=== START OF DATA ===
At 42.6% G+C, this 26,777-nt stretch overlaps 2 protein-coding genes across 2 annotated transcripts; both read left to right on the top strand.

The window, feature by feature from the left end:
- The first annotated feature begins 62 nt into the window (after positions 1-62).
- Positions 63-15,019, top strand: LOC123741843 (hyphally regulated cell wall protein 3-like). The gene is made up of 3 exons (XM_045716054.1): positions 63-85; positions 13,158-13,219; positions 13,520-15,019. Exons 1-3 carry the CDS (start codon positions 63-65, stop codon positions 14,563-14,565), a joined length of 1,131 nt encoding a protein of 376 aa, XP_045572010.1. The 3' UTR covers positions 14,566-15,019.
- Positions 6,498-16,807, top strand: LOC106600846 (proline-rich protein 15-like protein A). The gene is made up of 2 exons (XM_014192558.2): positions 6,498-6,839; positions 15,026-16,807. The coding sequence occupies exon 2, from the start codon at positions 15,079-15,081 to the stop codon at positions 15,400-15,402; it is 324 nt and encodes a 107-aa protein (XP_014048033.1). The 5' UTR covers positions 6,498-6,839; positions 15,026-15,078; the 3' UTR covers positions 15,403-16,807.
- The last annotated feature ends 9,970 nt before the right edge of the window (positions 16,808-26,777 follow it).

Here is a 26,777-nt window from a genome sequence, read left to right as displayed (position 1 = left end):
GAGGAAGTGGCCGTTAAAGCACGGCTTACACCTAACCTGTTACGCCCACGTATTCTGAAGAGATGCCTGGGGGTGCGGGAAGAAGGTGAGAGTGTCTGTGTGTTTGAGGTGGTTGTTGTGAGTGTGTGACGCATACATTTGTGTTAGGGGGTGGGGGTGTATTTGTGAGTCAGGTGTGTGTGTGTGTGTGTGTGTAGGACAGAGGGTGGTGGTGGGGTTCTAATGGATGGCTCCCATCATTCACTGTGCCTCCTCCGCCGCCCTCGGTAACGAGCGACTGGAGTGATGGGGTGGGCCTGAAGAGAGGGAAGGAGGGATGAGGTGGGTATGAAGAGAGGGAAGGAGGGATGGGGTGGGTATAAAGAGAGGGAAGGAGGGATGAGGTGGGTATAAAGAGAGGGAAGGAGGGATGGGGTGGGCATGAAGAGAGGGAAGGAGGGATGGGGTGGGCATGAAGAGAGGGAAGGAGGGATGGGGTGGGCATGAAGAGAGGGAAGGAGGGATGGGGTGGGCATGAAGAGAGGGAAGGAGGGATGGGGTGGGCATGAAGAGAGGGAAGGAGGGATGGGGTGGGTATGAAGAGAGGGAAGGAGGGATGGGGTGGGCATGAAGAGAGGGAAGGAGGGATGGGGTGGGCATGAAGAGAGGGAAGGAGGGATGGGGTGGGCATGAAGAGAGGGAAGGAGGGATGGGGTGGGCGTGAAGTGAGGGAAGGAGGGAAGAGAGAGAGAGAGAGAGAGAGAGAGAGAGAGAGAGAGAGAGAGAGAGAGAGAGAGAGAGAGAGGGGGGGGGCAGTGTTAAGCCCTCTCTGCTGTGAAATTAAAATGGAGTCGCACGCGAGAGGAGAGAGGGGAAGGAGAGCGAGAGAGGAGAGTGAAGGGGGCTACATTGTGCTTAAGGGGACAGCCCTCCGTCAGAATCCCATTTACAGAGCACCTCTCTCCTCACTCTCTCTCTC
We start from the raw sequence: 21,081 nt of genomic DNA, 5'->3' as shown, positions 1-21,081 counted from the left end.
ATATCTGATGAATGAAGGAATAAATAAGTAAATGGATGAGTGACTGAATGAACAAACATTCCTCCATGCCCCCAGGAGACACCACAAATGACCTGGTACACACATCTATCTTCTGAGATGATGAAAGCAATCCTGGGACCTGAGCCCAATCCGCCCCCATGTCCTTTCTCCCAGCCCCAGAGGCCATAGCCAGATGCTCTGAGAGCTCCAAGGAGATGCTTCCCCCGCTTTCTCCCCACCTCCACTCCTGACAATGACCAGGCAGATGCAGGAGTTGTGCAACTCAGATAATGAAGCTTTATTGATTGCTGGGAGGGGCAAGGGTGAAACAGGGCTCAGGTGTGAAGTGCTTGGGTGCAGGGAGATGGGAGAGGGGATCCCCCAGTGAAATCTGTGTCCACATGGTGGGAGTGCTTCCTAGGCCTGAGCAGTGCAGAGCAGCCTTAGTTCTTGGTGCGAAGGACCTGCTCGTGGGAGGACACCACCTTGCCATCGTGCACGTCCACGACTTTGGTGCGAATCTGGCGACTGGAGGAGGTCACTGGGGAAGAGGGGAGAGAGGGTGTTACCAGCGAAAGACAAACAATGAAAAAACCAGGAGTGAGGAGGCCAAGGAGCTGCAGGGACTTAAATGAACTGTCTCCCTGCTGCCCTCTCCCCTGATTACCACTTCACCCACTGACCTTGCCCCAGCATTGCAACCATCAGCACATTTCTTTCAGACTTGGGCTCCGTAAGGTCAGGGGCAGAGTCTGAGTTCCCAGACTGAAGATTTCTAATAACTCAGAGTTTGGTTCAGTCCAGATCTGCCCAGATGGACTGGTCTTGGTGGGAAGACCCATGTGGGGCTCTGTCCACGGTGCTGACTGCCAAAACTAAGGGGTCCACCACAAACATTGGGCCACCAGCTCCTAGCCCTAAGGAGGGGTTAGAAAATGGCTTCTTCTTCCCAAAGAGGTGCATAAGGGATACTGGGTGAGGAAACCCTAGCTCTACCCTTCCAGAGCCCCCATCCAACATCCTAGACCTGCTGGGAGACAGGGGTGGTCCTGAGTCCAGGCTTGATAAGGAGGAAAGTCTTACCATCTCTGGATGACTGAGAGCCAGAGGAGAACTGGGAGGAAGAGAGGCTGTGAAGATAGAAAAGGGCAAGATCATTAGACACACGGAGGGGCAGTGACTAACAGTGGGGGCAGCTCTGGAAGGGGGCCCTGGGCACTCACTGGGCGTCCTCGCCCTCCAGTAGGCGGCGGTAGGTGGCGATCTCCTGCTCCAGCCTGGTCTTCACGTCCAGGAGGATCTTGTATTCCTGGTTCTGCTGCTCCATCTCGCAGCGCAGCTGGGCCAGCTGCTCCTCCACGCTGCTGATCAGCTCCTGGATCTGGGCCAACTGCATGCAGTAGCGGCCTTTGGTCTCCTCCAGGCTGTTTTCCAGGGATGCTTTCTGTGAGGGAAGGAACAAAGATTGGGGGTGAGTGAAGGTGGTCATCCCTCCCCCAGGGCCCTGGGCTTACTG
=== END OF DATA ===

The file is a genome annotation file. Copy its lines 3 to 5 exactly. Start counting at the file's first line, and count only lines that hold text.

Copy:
- The first annotated feature begins 62 nt into the window (after positions 1-62).
- Positions 63-15,019, top strand: LOC123741843 (hyphally regulated cell wall protein 3-like). The gene is made up of 3 exons (XM_045716054.1): positions 63-85; positions 13,158-13,219; positions 13,520-15,019. Exons 1-3 carry the CDS (start codon positions 63-65, stop codon positions 14,563-14,565), a joined length of 1,131 nt encoding a protein of 376 aa, XP_045572010.1. The 3' UTR covers positions 14,566-15,019.
- Positions 6,498-16,807, top strand: LOC106600846 (proline-rich protein 15-like protein A). The gene is made up of 2 exons (XM_014192558.2): positions 6,498-6,839; positions 15,026-16,807. The coding sequence occupies exon 2, from the start codon at positions 15,079-15,081 to the stop codon at positions 15,400-15,402; it is 324 nt and encodes a 107-aa protein (XP_014048033.1). The 5' UTR covers positions 6,498-6,839; positions 15,026-15,078; the 3' UTR covers positions 15,403-16,807.